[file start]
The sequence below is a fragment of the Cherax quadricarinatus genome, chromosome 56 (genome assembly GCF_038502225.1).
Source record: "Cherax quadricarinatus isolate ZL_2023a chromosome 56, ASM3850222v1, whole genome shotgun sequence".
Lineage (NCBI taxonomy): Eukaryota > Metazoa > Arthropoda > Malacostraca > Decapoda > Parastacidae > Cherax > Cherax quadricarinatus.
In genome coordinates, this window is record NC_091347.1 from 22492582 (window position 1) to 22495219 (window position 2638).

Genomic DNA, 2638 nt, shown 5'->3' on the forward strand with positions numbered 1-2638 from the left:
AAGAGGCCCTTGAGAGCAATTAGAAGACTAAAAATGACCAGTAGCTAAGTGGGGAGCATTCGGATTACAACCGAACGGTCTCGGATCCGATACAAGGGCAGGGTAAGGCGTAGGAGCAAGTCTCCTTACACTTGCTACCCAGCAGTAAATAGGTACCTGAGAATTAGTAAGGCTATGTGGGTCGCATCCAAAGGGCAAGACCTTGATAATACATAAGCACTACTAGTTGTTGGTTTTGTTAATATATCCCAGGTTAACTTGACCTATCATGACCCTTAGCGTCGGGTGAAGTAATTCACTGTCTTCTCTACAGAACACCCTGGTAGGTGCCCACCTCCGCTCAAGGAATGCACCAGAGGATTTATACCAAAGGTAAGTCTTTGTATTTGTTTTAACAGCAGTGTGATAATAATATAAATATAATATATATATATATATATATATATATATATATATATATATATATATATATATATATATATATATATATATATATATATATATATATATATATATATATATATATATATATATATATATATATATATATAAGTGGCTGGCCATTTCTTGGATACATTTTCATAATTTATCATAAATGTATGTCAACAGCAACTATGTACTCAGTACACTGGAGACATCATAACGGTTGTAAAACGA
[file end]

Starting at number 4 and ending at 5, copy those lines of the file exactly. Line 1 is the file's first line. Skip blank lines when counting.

In genome coordinates, this window is record NC_091347.1 from 22492582 (window position 1) to 22495219 (window position 2638).

Genomic DNA, 2638 nt, shown 5'->3' on the forward strand with positions numbered 1-2638 from the left: